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  1. #11
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    Narcolepsy isn't an automatic ban on driving if controlled so it may be possible to dive.

  2. #12
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    At least in a car you can slow the fuck down and stop within a matter of seconds. On a dive......no, I'm with Garf on this.

    If she's really really stuck on the idea of diving then why not think about sky-diving? No need to worry at all there - the ground will always catch you.

    But this is the internet. She needs to ask a diving doctor. Try the London Diving Chamber who will be able to have a chat and give a much more definite response.

  3. #13
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    And driving carries more risk of harm to others from a medical condition than diving.

  4. #14
    Bacon fiend londonsean69's Avatar
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    Quote Originally Posted by Turbanator View Post
    I can't find it now, but I'm sure that I remember that if a Doc puts a depth limit on a medical (PADI at least), that it's as good as a "No" for training. Still looking for it though.
    I remember reading that, it's from around 2006-2007 training bulletins IIRC.

    Edit - Found it 2007

    Quote Originally Posted by PADI Europe
    Conditional Medicals
    Q: Can I accept a medical form when the physician gives approval for the person to dive with a depth limitation?
    A: No. The medical form must not impose any restrictions on the diver. The physician gives approval by marking the box on
    the form next to the statement “I find no medical conditions that I consider incompatible with diving.” If the doctor
    adds a comment that the diver must not exceed a certain depth, it becomes a “conditional” medical and, therefore, is
    unacceptable.
    No idea if this is still the current rules from PADI though.
    Last edited by londonsean69; 07-09-2015 at 10:42 PM.
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  5. #15
    Established TDF Member Paulo's Avatar
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    So PADI can enforce (too early to think of a different term) depth limits but a doc cannot?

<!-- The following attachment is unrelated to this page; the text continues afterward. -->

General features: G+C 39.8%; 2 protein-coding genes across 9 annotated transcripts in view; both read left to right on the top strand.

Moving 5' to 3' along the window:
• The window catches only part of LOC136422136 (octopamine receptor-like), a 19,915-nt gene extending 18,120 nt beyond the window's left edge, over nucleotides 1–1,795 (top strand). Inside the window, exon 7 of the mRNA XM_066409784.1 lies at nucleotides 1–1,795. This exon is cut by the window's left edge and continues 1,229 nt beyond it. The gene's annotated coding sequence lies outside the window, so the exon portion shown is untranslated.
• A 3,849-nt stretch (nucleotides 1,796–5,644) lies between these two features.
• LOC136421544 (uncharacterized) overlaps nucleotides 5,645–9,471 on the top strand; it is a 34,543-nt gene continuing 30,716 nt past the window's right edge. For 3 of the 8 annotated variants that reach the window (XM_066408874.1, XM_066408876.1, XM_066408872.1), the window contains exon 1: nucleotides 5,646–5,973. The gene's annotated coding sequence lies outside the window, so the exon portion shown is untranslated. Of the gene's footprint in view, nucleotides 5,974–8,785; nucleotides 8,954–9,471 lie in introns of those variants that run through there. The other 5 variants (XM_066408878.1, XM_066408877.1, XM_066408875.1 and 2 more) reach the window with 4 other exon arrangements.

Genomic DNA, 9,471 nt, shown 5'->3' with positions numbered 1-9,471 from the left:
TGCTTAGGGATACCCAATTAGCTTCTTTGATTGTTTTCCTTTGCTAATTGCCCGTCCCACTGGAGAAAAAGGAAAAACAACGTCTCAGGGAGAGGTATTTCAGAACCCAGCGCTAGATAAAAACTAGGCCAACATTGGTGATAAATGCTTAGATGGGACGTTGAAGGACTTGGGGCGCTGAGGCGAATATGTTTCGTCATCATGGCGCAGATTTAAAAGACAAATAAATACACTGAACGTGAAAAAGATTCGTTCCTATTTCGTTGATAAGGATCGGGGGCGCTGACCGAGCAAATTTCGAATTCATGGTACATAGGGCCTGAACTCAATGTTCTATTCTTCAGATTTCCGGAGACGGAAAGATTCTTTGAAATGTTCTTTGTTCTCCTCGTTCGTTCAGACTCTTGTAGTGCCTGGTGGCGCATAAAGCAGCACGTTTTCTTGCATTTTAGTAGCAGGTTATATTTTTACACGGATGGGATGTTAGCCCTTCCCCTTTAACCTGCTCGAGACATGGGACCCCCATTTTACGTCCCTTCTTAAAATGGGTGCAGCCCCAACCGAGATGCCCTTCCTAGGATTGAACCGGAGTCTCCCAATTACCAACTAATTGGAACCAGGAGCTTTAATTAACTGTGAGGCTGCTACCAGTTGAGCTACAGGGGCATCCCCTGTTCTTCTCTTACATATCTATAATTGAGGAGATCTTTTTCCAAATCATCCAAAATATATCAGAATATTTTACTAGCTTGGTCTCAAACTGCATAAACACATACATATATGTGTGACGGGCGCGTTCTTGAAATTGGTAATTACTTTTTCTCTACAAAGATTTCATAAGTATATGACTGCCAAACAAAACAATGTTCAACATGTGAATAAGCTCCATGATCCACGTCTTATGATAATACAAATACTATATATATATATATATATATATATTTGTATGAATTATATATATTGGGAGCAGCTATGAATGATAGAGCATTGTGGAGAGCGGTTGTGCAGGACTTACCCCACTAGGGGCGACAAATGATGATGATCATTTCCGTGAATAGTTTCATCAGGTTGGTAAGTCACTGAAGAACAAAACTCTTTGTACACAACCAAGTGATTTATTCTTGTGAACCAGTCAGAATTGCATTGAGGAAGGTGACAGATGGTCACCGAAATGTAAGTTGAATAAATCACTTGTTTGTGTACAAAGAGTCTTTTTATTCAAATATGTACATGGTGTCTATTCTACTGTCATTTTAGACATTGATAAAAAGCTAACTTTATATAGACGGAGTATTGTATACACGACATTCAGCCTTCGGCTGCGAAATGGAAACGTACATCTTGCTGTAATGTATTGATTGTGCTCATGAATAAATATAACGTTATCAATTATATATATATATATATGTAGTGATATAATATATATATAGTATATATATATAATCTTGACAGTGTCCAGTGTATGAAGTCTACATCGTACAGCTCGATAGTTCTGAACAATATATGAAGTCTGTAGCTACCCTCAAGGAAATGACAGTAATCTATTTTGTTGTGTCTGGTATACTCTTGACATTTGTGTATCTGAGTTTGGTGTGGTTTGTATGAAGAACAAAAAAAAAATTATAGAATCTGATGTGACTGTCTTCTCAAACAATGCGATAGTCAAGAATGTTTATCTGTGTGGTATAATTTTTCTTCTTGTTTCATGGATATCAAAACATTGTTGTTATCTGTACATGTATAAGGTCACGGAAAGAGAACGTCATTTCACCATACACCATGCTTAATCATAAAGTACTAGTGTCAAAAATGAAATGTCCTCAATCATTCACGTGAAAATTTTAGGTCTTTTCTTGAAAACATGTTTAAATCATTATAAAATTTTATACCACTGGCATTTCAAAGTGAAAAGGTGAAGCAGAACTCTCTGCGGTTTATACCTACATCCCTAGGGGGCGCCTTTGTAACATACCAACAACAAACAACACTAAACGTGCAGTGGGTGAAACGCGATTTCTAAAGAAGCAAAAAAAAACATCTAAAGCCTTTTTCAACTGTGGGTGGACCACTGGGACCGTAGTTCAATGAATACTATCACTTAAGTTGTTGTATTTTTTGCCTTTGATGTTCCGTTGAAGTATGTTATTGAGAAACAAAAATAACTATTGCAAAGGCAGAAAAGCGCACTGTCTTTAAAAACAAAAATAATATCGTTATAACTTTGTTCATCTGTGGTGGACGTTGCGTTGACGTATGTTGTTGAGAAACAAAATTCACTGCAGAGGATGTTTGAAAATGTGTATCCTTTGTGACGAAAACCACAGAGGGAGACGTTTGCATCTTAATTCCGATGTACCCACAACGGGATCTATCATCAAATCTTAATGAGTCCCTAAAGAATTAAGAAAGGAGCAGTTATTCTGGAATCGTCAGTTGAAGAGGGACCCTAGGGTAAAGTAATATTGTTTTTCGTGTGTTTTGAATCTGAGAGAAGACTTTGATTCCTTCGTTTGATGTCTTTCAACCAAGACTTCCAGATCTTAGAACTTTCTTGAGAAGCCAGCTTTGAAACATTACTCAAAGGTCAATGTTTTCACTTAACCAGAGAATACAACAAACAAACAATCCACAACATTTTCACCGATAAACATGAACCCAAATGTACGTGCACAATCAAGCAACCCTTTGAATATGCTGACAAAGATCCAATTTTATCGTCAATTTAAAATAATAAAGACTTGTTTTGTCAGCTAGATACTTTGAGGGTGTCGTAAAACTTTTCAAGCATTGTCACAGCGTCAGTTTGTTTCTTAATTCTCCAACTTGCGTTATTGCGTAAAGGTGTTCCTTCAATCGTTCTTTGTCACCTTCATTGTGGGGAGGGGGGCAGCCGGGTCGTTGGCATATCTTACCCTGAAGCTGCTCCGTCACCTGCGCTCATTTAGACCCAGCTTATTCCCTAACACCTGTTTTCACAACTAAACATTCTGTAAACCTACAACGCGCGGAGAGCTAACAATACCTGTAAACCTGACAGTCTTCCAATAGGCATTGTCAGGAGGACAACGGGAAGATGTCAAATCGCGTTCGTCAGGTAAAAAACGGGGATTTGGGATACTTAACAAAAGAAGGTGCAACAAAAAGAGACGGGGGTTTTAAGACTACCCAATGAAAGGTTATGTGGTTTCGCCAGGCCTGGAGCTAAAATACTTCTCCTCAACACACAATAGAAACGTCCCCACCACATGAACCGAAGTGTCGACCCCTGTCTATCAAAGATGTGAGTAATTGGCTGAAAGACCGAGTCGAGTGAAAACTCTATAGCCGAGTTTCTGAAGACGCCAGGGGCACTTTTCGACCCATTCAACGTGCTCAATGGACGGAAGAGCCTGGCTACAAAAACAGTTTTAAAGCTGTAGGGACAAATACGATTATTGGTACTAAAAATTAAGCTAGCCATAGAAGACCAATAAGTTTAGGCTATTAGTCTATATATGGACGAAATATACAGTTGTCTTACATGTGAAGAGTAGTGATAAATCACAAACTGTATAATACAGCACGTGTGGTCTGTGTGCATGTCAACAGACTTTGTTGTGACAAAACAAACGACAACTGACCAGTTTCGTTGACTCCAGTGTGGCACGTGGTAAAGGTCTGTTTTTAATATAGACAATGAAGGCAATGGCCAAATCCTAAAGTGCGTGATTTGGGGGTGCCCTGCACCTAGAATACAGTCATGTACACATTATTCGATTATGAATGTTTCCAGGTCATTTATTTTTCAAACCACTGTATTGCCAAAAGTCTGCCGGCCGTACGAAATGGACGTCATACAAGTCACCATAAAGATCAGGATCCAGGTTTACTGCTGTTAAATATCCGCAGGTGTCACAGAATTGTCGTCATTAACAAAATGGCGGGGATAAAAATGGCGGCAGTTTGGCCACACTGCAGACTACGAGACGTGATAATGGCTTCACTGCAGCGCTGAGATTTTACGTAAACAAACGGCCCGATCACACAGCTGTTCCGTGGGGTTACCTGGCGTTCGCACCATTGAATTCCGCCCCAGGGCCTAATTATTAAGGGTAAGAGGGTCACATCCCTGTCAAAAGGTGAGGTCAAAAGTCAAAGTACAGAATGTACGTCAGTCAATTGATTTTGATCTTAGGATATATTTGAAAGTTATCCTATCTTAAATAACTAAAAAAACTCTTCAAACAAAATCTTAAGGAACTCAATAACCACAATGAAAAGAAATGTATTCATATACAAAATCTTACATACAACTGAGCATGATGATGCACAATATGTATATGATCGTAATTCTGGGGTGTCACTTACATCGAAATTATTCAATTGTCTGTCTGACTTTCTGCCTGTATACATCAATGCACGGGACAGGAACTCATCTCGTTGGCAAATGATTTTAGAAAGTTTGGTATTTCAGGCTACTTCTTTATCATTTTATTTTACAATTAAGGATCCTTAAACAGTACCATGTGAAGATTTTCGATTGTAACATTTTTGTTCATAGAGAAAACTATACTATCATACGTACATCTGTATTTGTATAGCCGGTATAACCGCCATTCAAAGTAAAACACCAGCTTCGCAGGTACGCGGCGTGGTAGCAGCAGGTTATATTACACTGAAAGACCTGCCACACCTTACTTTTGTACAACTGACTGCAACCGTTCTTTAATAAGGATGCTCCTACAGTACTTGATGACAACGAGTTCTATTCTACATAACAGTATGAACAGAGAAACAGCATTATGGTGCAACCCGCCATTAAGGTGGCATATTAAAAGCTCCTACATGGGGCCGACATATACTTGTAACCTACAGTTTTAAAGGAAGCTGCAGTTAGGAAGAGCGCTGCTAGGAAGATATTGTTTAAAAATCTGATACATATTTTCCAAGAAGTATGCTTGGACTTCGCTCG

Remember anything you read on the internet was probably written by some guy sitting at home in his underpants! Including this !!

    Illegitimi non carborundum

  6. #16
    Pedantic Pig Divemouse's Avatar
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    Really? I used to have a medically imposed 20m on my form when I started with BSAC and it was never a problem for training.
    She said you know honey it's such a shame You'll never be any good at this game You bruise too easily

  7. #17
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    Same here. I was initially limited to pool only when I started with BSAC

  8. #18
    Bacon fiend londonsean69's Avatar
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    Quote Originally Posted by Paulo View Post
    So PADI can enforce (too early to think of a different term) depth limits but a doc cannot?
    PADI can choose whether to accept someone for training or not - ATEOTD it's PADI's standards that PADI instructors (should be) are teaching to. To stay within standards, you must use their paperwork, and their paperwork is a yes or no when it comes to fitness to dive.

    Please note: This was for PADI Europe, I remembered it from my time teaching in Lanzarote. PADI International (who cover the UK) may well be different, I'm sure the training dept would tell you immediately.

    Quote Originally Posted by Divemouse View Post
    Really? I used to have a medically imposed 20m on my form when I started with BSAC and it was never a problem for training.
    According to that training bulleting (granted, it's old and may well be out of date) PADI want either;
    1. Fit (no restrictions)
    2. Not fit


    For them, not fit includes any specific restrictions regarding depth.

    Quote Originally Posted by LearnerDiver View Post
    Same here. I was initially limited to pool only when I started with BSAC
    Fair enough, but that is BSAC, not PADI.
    Sean

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  9. #19
    feckface von clownstick BTS's Avatar
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    No one can impose a depth limit but one can be recommended. At the end of the day once in the water if you choose to go to 30 and your medic has recommended 25 who, other than yourself, is going to stop you....
    What to do? I only have three bullets and there are four of motley crew...

  10. #20
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    This applied to training, not already trained divers. If you were trained, but later had a depth limit imposed, perhaps as a result of a bend, then you would be expected to dive to that limit, often using nitrox.

    Human nature being what it is, I've had people ask whether that's the actual depth or an EAD.

    ATEOTD, there's no dive police. If you choose to put yourself at extra risk diving with a prior known medical condition that is considered to be contraindicative to diving, you won't find someone waiting to slap cuffs on you when you get out of the water.

    Similarly, no one has the right to force an instructor to train them. Even with an OK from a GP, I'm not sure I would take the student in the OP on.

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